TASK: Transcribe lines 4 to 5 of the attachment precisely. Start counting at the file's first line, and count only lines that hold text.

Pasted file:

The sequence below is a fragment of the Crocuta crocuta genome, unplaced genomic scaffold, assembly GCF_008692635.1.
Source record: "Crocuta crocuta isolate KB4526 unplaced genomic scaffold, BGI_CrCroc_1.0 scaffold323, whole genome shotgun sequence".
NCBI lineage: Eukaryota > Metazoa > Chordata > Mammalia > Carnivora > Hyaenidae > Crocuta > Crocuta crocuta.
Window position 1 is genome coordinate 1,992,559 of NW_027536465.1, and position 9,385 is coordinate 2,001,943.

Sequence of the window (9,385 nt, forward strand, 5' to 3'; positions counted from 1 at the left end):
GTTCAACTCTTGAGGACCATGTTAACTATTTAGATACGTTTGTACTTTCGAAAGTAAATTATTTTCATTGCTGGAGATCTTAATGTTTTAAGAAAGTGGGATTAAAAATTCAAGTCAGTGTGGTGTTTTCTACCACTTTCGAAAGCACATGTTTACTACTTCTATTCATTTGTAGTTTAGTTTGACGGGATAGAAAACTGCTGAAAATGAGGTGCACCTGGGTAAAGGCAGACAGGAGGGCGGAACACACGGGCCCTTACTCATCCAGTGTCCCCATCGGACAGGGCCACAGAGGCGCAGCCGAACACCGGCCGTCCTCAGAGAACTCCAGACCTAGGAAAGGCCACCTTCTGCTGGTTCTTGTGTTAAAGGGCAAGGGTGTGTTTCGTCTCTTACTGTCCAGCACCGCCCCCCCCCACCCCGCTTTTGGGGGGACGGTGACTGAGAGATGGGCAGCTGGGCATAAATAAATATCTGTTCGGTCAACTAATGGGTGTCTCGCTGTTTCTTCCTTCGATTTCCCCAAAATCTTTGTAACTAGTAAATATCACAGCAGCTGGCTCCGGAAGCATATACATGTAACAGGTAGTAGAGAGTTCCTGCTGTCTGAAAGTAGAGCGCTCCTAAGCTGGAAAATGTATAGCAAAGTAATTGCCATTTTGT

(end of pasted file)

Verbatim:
Window position 1 is genome coordinate 1,992,559 of NW_027536465.1, and position 9,385 is coordinate 2,001,943.

Sequence of the window (9,385 nt, forward strand, 5' to 3'; positions counted from 1 at the left end):